—Shin Megami Tensei V lore
"Both God and his cronies continue to meddle in this realm and all to protect His will."
Nuwa is a frivolous mother goddess appearing by Shohei Yakumo's side. She worked alongside him since he was young to fulfill his worldview of a world devoid of demonic influences. The two share their Knowledge, making them qualify to fuse as Nahobino. She even says Yakumo is his "other half" and that they're inseparable.
Nuwa and the protagonist first cross paths during his search for Ichiro Dazai in Minato, Da'at, where she slayed the angel followers of Bethel stationed in the National Diet Building, with their decomposing corpses scattered upon his arrival. Assuming the protagonist is Bethel reinforcements that arrived far too late, she absorbed the Magatsuhi from the dead forces of Bethel, and transforms into a more demonic form, then attacks the protagonist. As the protagonist is starting to build an upper hand on her, Shohei's appearance axes their fight, but out on a whim, Nuwa asks Yakumo to spare the Nahobino.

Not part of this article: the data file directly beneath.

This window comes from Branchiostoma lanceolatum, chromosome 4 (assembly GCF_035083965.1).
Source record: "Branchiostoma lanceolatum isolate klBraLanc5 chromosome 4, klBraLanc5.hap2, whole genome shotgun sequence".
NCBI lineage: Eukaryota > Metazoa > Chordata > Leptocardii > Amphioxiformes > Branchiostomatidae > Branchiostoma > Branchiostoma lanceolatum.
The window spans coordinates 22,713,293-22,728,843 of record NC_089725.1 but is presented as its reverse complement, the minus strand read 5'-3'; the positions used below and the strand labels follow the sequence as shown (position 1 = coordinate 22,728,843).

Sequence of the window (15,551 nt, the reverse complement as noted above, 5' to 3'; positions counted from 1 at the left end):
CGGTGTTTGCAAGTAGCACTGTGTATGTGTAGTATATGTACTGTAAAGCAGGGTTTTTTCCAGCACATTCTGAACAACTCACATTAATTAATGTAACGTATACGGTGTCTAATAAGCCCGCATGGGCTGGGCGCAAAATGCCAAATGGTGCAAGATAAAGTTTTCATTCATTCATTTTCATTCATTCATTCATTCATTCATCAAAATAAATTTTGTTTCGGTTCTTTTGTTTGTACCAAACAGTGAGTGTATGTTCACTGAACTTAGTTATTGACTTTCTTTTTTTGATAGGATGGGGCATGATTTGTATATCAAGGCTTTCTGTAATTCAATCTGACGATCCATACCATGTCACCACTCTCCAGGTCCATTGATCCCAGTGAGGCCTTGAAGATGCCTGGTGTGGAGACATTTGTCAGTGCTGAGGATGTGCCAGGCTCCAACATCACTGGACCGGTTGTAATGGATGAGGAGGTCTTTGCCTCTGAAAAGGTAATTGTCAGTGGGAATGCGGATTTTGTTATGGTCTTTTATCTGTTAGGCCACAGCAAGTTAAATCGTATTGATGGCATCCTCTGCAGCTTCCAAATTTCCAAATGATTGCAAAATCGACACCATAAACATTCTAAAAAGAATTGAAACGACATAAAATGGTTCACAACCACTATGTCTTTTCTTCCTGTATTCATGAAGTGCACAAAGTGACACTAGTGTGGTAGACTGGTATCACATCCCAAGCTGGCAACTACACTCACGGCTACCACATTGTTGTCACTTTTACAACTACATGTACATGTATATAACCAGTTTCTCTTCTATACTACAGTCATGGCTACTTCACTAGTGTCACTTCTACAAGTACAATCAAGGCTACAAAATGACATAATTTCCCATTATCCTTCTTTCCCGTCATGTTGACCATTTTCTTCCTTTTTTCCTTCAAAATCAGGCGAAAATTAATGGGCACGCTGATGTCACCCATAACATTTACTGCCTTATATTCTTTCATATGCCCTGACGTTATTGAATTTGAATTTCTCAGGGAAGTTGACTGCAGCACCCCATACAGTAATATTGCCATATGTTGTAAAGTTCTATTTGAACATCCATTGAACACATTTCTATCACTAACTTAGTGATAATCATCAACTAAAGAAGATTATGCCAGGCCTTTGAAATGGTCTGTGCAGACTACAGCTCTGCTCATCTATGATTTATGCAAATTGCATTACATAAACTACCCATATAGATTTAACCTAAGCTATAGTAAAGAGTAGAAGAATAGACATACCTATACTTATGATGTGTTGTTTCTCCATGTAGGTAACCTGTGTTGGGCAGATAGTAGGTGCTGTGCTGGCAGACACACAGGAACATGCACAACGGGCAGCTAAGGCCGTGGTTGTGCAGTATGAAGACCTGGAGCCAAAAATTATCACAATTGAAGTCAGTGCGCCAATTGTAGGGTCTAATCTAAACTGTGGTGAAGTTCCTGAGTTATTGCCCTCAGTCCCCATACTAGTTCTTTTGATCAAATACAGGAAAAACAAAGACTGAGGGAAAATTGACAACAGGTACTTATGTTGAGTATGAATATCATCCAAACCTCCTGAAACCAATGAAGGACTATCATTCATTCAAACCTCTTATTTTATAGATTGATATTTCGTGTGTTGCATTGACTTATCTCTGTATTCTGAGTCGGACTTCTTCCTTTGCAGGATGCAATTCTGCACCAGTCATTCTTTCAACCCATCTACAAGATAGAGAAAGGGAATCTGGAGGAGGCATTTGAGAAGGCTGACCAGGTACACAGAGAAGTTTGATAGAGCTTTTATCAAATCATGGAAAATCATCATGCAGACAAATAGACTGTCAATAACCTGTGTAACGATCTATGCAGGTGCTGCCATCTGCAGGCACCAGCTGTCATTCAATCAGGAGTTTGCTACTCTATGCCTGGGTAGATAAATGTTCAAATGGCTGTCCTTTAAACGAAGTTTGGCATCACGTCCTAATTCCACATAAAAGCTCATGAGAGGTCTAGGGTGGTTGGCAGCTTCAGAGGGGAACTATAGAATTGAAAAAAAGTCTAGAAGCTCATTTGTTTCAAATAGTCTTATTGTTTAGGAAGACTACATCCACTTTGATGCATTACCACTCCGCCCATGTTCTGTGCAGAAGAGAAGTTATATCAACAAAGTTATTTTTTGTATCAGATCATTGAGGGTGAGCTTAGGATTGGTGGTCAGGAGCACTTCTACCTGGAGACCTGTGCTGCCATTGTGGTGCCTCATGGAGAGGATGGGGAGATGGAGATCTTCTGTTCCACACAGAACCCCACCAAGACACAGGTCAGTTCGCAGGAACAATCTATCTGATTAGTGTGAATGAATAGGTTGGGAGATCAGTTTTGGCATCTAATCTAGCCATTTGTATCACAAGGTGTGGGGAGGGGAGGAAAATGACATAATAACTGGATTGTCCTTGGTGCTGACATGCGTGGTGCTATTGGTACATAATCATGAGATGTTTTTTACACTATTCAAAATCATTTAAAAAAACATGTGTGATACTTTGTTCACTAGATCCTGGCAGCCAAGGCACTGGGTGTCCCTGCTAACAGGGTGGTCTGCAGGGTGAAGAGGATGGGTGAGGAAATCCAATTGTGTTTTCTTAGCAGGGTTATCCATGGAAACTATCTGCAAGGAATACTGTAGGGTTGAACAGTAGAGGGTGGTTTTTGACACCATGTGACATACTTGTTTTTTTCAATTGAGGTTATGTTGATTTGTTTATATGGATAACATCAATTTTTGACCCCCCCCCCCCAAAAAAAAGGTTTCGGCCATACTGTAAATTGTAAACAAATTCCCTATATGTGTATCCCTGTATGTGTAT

She and Yakumo oppose Bethel, believing that demons have no place in human affairs: she refers to their supporters as "zealots," but condemns the side of chaos as well, finding them to be "opportunistic cretins" for the most part. As such, they oppose godhood as a whole, and as such, are determined to destroy the throne, in opposition to the rest of the ideals that present a variant of how godhood will govern.